Beliefnet
This article originally appeared on Beliefnet for Passover 2003.

Hanukkah is the Jewish festival that celebrates a military victory, but Passover, too, celebrates the conquest of a foe. Many of the words that swirl around the current Iraq conflict--liberation, slavery, tyrant, freedom--are central to the Passover story. As Jews, we are extremely sensitive to these issues in our own history, and one hopes, in the histories of other subject people. As the holiday approaches, many Jews wonder: what is it to celebrate a seder in wartime?

The question is not new. Jews have seen war from the beginning of our history. What is different (although not unique to Jewish history) is to commemorate the Passover holiday at a time when we are among the ones who are prosecuting and winning the war. Jews are schooled in reacting to our own tragedy. How do we react to the sufferings of others?

Passover gives us guidance. Although we should be careful of drawing false analogies--after all, the Jews were not enslaved in Iraq, and God, not the allied forces, liberated them--there are enough similarities to help us make this Passover special.

Just as we take a drop of wine out of our cup for each of the ten plagues, we should consider taking a drop out for all those Iraqis, soldiers and citizens both, who have died in this war.

First we are enjoined to recognize the sufferings of our enemies. Iraqi soldiers in this sense are like Egyptian soldiers: young men raised in a corrupted society and enlisted to fight. They are not guiltless, yet they are also in a sense victims. They must be defeated; understanding is not the same as ignoring. But just as we take a drop of wine out of our cup for each of the ten plagues, we should consider taking a drop out for all those Iraqis, soldiers and citizens both, who have died in this war.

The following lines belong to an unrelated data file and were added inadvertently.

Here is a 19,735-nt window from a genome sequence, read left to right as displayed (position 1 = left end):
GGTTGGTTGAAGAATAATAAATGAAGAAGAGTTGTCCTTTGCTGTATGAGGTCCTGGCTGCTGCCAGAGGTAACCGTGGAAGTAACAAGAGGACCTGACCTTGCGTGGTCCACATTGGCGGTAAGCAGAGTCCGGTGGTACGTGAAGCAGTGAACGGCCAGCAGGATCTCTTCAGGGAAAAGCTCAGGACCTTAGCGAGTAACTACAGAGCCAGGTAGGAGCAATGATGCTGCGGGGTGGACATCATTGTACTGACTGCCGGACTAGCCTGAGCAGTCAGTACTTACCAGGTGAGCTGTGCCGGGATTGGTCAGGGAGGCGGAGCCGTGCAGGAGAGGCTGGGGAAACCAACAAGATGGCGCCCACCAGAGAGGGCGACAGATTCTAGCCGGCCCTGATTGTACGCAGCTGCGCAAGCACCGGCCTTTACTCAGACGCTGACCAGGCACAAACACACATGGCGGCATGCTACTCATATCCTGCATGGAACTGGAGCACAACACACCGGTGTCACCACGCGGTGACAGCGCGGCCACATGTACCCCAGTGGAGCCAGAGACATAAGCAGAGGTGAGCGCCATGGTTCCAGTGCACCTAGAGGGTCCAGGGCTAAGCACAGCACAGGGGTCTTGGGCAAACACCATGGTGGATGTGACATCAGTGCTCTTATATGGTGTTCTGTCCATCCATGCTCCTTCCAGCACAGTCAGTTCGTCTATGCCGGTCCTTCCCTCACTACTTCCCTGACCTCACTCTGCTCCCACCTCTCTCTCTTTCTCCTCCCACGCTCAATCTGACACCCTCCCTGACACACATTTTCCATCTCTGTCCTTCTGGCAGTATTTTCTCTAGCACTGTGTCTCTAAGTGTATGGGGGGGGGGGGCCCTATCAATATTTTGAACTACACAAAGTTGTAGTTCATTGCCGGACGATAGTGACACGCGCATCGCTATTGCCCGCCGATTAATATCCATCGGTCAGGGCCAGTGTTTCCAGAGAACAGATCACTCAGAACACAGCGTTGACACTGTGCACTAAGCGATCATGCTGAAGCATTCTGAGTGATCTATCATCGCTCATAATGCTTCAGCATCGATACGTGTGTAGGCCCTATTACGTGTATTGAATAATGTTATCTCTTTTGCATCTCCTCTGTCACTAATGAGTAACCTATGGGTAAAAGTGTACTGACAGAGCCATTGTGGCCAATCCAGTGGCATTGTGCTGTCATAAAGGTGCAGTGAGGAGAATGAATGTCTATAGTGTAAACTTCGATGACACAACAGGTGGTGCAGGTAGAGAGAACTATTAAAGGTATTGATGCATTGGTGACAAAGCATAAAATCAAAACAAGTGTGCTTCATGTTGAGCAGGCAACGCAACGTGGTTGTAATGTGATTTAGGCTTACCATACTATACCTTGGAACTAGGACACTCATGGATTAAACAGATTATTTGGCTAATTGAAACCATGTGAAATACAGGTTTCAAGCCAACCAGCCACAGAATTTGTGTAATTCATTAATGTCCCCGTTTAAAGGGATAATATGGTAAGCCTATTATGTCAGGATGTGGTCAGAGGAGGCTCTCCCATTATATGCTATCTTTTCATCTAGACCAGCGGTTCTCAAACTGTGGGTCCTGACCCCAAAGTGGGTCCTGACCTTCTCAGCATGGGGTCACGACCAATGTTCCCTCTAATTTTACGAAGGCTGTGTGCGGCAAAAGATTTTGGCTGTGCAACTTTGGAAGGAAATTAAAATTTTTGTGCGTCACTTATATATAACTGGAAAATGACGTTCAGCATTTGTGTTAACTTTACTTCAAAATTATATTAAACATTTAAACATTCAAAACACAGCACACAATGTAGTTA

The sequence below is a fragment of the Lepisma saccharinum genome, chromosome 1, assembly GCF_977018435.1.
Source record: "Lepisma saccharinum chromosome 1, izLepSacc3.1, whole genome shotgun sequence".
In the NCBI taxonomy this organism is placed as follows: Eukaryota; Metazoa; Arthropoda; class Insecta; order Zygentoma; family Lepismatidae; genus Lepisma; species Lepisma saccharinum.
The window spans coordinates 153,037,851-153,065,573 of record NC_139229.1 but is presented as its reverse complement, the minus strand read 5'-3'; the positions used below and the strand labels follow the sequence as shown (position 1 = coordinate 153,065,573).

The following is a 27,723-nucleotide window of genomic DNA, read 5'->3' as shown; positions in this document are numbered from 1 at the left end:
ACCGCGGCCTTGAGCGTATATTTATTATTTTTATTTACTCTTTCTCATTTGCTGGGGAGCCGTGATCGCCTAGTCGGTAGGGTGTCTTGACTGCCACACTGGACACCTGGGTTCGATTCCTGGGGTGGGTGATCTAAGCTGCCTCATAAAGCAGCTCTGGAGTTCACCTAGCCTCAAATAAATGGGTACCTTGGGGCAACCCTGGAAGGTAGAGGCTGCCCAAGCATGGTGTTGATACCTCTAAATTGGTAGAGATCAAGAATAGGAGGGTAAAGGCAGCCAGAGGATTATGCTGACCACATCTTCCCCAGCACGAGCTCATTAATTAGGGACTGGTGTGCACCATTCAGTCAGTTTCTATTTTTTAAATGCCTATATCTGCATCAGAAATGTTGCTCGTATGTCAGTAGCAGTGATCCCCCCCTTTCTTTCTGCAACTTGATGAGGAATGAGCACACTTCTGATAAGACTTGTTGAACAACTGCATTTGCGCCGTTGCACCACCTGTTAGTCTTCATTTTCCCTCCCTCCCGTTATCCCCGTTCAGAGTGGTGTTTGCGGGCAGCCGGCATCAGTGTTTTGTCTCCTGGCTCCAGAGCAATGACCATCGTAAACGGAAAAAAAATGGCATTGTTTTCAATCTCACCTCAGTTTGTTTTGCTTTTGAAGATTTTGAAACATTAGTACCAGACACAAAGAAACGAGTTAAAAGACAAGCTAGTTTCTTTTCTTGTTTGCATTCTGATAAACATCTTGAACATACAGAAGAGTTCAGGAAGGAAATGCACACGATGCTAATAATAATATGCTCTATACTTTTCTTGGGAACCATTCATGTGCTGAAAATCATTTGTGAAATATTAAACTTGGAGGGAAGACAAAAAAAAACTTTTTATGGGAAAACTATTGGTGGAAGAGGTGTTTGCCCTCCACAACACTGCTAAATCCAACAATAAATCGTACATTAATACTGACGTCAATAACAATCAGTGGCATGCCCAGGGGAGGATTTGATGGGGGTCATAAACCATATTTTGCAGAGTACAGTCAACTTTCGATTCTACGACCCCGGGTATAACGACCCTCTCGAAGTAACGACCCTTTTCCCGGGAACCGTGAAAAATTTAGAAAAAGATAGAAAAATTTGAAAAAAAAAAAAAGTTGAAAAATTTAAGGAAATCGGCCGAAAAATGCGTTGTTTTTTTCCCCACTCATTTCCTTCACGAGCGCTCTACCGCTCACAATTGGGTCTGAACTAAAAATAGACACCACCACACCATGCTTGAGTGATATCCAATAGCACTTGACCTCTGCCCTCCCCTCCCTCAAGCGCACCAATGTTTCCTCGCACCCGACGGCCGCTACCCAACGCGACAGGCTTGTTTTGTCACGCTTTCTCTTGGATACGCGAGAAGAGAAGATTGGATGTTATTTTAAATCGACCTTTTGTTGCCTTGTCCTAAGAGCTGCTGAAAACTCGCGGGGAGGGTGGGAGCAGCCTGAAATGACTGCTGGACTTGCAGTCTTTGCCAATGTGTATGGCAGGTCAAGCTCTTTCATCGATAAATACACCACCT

We remember with special poignancy the children who were injured and who died. As in every generation, the innocence of those who do not make decisions but must suffer for them touches us as Jews very deeply. As the Ponovezah Rebbe taught, "A person without parents is an orphan, but a nation without children is an orphan."

We must also recognize the obligations of freedom. Isaiah Berlin famously discussed the difference between "freedom from" and "freedom to." The first is purely negative. It explains what cannot be done to us. The second is a freedom that expands possibilities. A child who is freed from slavery is no longer under the burden of coercion. An educated child is free to choose an enriching career, to read great books, to understand art and science and music.

Passover represents both freedoms. We were freed from slavery, and freed to Sinai. Our task is to do the same for the Iraqi people. We seem to have succeeded in freeing them from. Now we must commit ourselves to helping free them to. The seder should be a celebration of possibility, which is another way of saying freedom to.

Passover represents two freedoms. We were freed from slavery, and freed to Sinai. Our task is to do the same for the Iraqi people.

So on this Passover we should not only talk about how we are grateful for our freedom, but what we intend to do to contribute to the freedom of others. Jewish history has never seen blessings the like of which are enjoyed the American Jewish community.

A man once asked a rabbi why we say "why is this night different from all other nights?" on Passover, but not on Sukkot. After all, on Sukkot we live in temporary huts, blown by the wind and rain, and that is far more unusual than simply eating matzah!

The rabbi answered that in Jewish history it is not so strange to have to live in a temporary dwelling without knowing what the future will bring. The truly rare thing is to sit to a full meal, as we do on Passover, with family around, celebrating freedom.

We are the generation that knows blessing. We are seeing some of those blessings being shared by others in the world. This Passover should be animated by the faith that the blessings of liberty will prove ultimately good not only for the Iraqi people, but for everyone in the region, including Israel.

To see war is always to witness tragedy. There can be no arrogant, raucous celebration of victory. There should be deep joy for those who were spared, and for those who are free. Our Passover celebration should reflect the same mix of sobriety and deep joy.

Yet it is tinged with sadness. Our sisters and brothers in Israel still face an uncertain fate every day. The world is still besmirched by tyrants and tyrannies. As we are grateful, so we should be wary. As we thank God for the blessings of the past and the present, so we should turn our efforts and our prayers to the future. May this be a year of plenty and a year of peace.

Join the Discussion
comments powered by Disqus